Marijuana quagmire opens doors to sustainability, greater personal freedom and true wealth (not just money)

Here in Montana, the various newspapers throughout the state owned by Lee Enterprises have begun a three-day examination of the medical marijuana law and the growing problems surrounding its sudden popularity. 

Perhaps the most interesting part of this unfolding scenario is the recent efforts by Republican State Senator Jim Shockley to repeal the state-passed referendum.  As a compromise, he has also offered up the idea of running a single, state-wide distribution center in order to provide tighter regulation of the drug. 

Just like the folks in Washington D.C. who think the solution is to limit the number of people allowed to grow the herb, the end result which these people fail to point out is that this means the government will soon be growing massive amounts of a plant still considered illegal under federal law.

Judging by the number of successful businesses which have recently sprung up, along with the growing number of studies which back up the medical efficacy of the drug, it seems rather safe to assume that the federal government remains powerless to stand in the way of the powerful new cannabis economy which continues to grow exponentially before our eyes. 

Let us not forget that this whole mess all started last October when the Attorney General’s office released a memo instructing prosecutors and law enforcement not to pursue individuals who use the herb in accordance with their respective state’s laws.  They went out of their way to state that the government in no way, shape or form recognizes ‘marihuana’ as legitimate medicine, while explaining that it is simply not financially possible to continue blindly fighting this endless war.  The prohibitionists must pick and choose their battles very carefully, if they are to maintain even a hint of public support..

My goal here is not to poke fun at the few remaining prohibitonists among the masses; although it seems worth pointing out that the very idea of prohibiting another person’s choice of intoxicant, medicine, food or anything else is ignorant, racist and (as the past seventy-five years have shown) impossible. 

Even the new drug czar admits that legal drugs are far more dangerous than the ones we’ve attempted to outlaw, yet he and other members of our government are simply not allowed to advocate for broad drug policy reform.  A case in point is our President, who once called our drug policy an “utter failure”; or Professor David Nutt, the U.K.’s top drug advisor who was canned for stating that scientific evidence had proven to him that cannabis, ecstasy, LSD and other illegal drugs are far safer than alcohol, nicotine, or even horseback riding..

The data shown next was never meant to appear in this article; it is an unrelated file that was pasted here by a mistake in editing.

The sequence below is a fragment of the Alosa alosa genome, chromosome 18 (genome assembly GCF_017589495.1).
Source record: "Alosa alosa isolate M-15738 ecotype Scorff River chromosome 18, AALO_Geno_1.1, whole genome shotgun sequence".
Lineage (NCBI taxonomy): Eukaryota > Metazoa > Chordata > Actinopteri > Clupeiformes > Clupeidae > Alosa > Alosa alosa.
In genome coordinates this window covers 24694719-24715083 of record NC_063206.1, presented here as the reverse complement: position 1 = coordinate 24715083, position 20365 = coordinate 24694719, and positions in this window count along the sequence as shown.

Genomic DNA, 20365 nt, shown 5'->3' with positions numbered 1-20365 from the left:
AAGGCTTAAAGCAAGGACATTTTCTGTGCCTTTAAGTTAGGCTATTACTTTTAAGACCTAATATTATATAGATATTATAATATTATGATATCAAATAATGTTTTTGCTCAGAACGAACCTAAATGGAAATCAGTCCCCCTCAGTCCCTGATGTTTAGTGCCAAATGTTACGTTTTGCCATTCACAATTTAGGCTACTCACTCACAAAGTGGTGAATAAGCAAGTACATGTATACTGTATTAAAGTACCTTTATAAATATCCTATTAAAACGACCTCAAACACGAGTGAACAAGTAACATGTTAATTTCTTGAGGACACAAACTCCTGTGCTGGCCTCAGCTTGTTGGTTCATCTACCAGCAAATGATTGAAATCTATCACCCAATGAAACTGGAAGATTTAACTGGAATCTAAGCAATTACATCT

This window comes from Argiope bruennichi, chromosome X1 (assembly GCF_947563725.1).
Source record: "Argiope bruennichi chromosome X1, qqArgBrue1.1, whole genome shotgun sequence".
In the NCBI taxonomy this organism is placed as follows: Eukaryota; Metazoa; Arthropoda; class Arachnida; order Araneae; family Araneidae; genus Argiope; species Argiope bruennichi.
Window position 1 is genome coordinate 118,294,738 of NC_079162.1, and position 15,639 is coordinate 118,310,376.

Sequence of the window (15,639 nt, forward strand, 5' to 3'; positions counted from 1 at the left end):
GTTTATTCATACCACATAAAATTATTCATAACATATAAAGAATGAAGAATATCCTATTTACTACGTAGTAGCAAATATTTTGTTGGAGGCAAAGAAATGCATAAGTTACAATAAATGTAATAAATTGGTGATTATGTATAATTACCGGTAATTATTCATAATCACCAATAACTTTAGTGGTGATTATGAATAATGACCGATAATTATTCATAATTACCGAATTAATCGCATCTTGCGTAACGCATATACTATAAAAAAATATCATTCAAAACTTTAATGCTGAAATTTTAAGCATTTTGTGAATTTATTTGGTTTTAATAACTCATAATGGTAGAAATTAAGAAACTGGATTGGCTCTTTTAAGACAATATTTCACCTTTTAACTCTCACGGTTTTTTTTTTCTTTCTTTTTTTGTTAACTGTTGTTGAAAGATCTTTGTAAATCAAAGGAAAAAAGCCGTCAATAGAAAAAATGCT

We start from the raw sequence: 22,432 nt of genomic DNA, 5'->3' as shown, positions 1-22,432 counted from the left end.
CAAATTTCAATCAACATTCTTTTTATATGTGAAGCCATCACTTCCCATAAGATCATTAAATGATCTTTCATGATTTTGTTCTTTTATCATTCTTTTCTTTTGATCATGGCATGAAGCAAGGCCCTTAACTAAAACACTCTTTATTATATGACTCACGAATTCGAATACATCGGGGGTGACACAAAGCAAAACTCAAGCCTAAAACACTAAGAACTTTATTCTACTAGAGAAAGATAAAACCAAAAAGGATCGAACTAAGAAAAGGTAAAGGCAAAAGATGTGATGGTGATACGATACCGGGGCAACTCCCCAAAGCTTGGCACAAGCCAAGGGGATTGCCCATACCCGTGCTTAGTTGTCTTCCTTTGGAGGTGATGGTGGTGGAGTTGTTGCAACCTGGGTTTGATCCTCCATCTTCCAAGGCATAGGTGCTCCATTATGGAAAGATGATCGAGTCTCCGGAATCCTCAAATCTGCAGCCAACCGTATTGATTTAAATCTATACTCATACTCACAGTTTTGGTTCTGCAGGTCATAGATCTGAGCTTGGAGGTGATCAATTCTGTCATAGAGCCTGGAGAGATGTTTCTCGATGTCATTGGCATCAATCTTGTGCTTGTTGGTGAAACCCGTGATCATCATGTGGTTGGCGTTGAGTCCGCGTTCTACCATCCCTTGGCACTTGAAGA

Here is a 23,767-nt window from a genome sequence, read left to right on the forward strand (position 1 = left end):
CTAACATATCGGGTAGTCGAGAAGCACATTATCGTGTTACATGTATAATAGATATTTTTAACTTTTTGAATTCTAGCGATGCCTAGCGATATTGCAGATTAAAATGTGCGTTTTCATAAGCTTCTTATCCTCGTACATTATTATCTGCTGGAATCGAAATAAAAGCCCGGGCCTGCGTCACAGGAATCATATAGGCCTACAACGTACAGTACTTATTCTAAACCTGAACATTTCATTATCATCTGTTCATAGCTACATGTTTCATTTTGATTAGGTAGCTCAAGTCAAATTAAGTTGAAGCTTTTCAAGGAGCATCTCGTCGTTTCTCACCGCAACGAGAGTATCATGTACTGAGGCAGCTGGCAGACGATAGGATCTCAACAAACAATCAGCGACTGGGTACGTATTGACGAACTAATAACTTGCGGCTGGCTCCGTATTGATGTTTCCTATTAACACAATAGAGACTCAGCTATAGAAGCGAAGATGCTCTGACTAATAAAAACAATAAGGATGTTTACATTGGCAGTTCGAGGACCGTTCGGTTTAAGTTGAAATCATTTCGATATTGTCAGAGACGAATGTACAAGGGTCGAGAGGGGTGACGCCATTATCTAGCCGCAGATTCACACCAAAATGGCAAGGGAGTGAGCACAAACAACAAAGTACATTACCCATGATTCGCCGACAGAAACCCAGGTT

The reality is, whether or not we all agree about the relative safety of these various substances, drug prohibition has never worked and it never will–at least not to the advantage of law-abiding citizens or society in general.  Other countries have implemented much better policies and statistics have easily proven their effectiveness.  Not surprisingly, our own corporate media outlets have largely failed to even listen to groups such as Law Enforcement Against Prohibition whom have attempted to bring this and other pertinent information to light.  

Further efforts are being undertaken on a national and international level by Rep. Ron Paul and Senator Jim Webb, among others.  Even though the United Nations still considers the cannabis plant to be a threat to humanity, they have acknowledged that “harm reduction” makes much more sense than criminal prosecution. 

It is only a matter of time before our failed drug prohibition is repealed on a federal level and international level; but in the mean time we are left, as states and as individuals, to fend for ourselves.

As luck would have it, the center of this debate is the right of individuals to grow a plant.  In a world starving for sustainable industries, we have a golden opportunity to support local business while developing technologies and infrastructure that can be applied to virtually any other useful plant in the world. 

Aeroponic technology, originally developed by NASA and renowned for its efficiencies, has a massive potential to reinvent the cannabis industry and, subsequently, the entire food industry–yet another faction of society where greed, corruption and incompetence have left us hanging on the edge of an ugly abyss.

These are precisely the types of industries which our government should be supporting and funding with our tax dollars.  Proliferation of these technologies will increase the personal wealth of individuals, provide a healthy food supply and go an extremely long ways towards developing a truly sustainable society. 

Rather than attempting to limit the production of a particular plant to one select group of Montanans, perhaps Senator Shockley ought to consider promoting the ability of all individuals in his state to become more self-sufficient by growing their own vegetables, herbs and medicines (as an herbalist recently pointed out to me, cannabis is far from the only useful plant currently being demonized and/or ignored by those intent on getting you to buy pharmaceutical DRUGS!)


One Response to Marijuana quagmire opens doors to sustainability, greater personal freedom and true wealth (not just money)

  1. Pingback: Wayne Woman’s Exchange closing its doors | All Top Ten

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